Goldfarb Bubbles :(

by , Mar 27, 2008 | 6:08 am

… at the World Poker Challenge at the Grand Sierra in Reno, finishing 28th out of 261. Ouch. But not all is lost for the Arizona Posse … Tom may have gone out early on Day 2, but the crew’s other double-bracelet holder Pat Poels is still alive and well — with a slightly below average stack.

Click here to follow the Day 3 action — where because of legally questionable exclusive media deals, you have no choice but to read coverage from a guy who clearly would rather write in a way that reveals he can’t wait to go home (or to the tables, or the bar) as opposed to figuring out the names of fewer than 30 players left in a field?

(If it’s fair to expect NFL television announcers to know every name on two rosters, is it really too much to ask that any “reporters” know every name once a tourney gets below four tables? There are breaks, after all, where you theoretically could go find out what you don’t know by asking someone. But whatever … it’s not Pokerati’s job to bitch about crappy, uninspired coverage just because we happened to have a conversation with someone else about whether or not we have a right to post numbers and letters like the ones below and/or haven’t had our coffee yet this morning.)

And click below to see the starting stacks going in:

1. Jason Potter – 351,700
2. Jordan Rich – 327,900
3. Ron Linden – 301,400
4. Zach Hyman – 298,000
5. Phil Ivey – 286,100
6. Michael “The Grinder” Mizrachi – 255,900
7. Chris Back – 244,300
8. David “The Dragon” Pham – 195,100
9. Lee Markholt – 183,700
10. Bryan Devonshire – 182,500
11. Chau Giang – 159,800

AVERAGE – 145,000

12. Erik Seidel – 138,600
13. Brian Green – 134,100
14. Don Dooley – 119,100
15. Pat Poels – 101,300
16. Tim West – 89,300
17. Jamie Robbins – 73,900
18. Steve Conigliaro – 71,800
19. Jonathan Westra – 69,300
20. Jeff DeWitt – 65,500
21. Marty Wong – 56,600
22. Keith Carter – 45,000
23. Jason Gray – 44,600
24. Boriz Zivotov – 34,000
25. Joe LePorre – 34,000
26. Becky Makar – 22,200
27. Stephen Ladowsky – 20,700

17 Comments to “Goldfarb Bubbles :(”

  1. Kevin Mathers

    Card Player hiring from Craig’s List again?

    I have to agree Dan, when I was looking at chip counts with ~40 left, they had about 20-25 names. How hard can it be to figure out who’s left and get their names/chip counts? I’d assume BJ or someone of his stature would be in Reno to help out the “reporters” at Card Player to get names.

    I’d guess BJ would know how long this “exclusive” deal with the WPT will last. At least with Pokernews and the WSOP, you at least get quality reporting.

  2. California Jen

    I think the deal signed between WPT and CardPlayer was for Season 6. If I’m not mistaken, they’ll have to renegotiate or renew the deal for the upcoming Seat 7.

    In BJ’s defense, he’s the lead WPT reporter, but he can’t do everything. He also takes photographs, titles and uploads them, etc.

    I thought the male poker fans were all happy with Kimberly’s random interviews and no longer cared about the facts, statistics, or results. 😉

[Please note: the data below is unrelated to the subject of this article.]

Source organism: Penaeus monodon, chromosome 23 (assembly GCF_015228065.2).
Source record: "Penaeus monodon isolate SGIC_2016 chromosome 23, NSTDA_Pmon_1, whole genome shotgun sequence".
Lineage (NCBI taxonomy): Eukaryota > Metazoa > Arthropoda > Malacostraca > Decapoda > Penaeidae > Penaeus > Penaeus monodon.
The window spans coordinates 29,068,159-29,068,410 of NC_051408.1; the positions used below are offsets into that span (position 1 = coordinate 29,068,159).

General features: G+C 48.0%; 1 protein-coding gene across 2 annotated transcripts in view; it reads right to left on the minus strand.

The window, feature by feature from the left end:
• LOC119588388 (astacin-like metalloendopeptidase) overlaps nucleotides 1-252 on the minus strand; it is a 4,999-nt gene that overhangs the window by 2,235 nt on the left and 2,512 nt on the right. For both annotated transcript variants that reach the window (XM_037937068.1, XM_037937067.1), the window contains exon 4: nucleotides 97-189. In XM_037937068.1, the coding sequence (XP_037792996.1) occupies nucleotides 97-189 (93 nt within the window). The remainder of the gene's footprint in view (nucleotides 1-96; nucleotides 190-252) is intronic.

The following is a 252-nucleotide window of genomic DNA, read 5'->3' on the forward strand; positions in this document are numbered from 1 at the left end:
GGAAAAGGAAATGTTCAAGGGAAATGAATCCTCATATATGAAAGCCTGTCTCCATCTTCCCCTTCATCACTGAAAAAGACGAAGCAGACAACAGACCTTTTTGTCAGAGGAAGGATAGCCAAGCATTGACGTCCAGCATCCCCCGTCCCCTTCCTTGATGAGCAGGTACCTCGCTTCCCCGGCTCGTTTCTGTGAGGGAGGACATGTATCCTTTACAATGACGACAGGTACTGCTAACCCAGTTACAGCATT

3. California Jen

    Oh, and to Robert, sorry! Good job hanging in there but you had to do what you had to do on the bubble.

    To Pat, who I haven’t met yet, GET ‘EM!

  4. Kevin Mathers

    I know he can’t do everything, but I’m sure it helps everyone to have multiple sources out there. Card Player blew their exclusive deal with the WSOP in 06 by getting interns to do reporting.

  5. DanM

    I know who the reporter was — surely it wasn’t BJ — and I’ve been hesitant to name him, or even comment on how bad it was, because after all, is really isn’t nice to go up to a specific individual and say, “hey, you’re not doing a good job!”

    and of course my problem isn’t with his work itself — cardplayer gets what they pay for, and their employees are going to do whatever they’re capable of — but if there’s only going to be one official media, then really, the standards have to be higher. if you go to a baseball game, you can be pretty sure the guy operating the scoreboard is expected to get the names and numbers right, even if he gets flustered because the game suddenly turns into a defensive battle in extra innings.

    maybe not an apt comparison … but i had the privileged glimpse at how these “stats” affect real people while exchanging emails with Robert’s wife during it all. Kinda heartbreaking to see her hoping that the unidentified player who bubbled wasn’t her husband, only to learn later that, yes, indeed, ma’am, we have some unfortunate news …”

    I mean not that it’s a tournament reporter’s responsibility to handle a player’s loved one’s emotions, but it does serve as a reminder that this information and the job of relaying it is important to people, not just google.

  6. California Jen

    I agree that when there are only 30 or 40 players left, every one of them should be identified, as WPT and CardPlayer have the seating charts with all of the names. Earlier in the tournament, it’s nearly impossible.

    The WPT has gotten better about tracking the play once the money bubble bursts. And when they’re down to 1 or 2 tables, they’ve been giving every hand.

    However, PokerNews seemed to really get it right at last year’s WSOP. They assigned one reporter to each group of tables. That reporter took notes and handed the info to another reporter who posted it in the updates. (On the other hand, many of those reporters in the field didn’t know 1/2 of the pros seated.)

    It just seems to me that there are enough reporters at the WPT events – between WPT and CardPlayer staff – to be able to work out a system that is more efficient. I can say this because I’ve been there and done tournament reporting. But I’ll also say that I’m not there now, so my opinions are somewhat removed.

  7. Lisa

    As Robert’s wife… I just want to point out that when an “unnamed player went out” and we were hoping it wasn’t Robert, that it indeed was not Robert. I’m sorry Mr. 29, I don’t know who you were, but I do feel for you.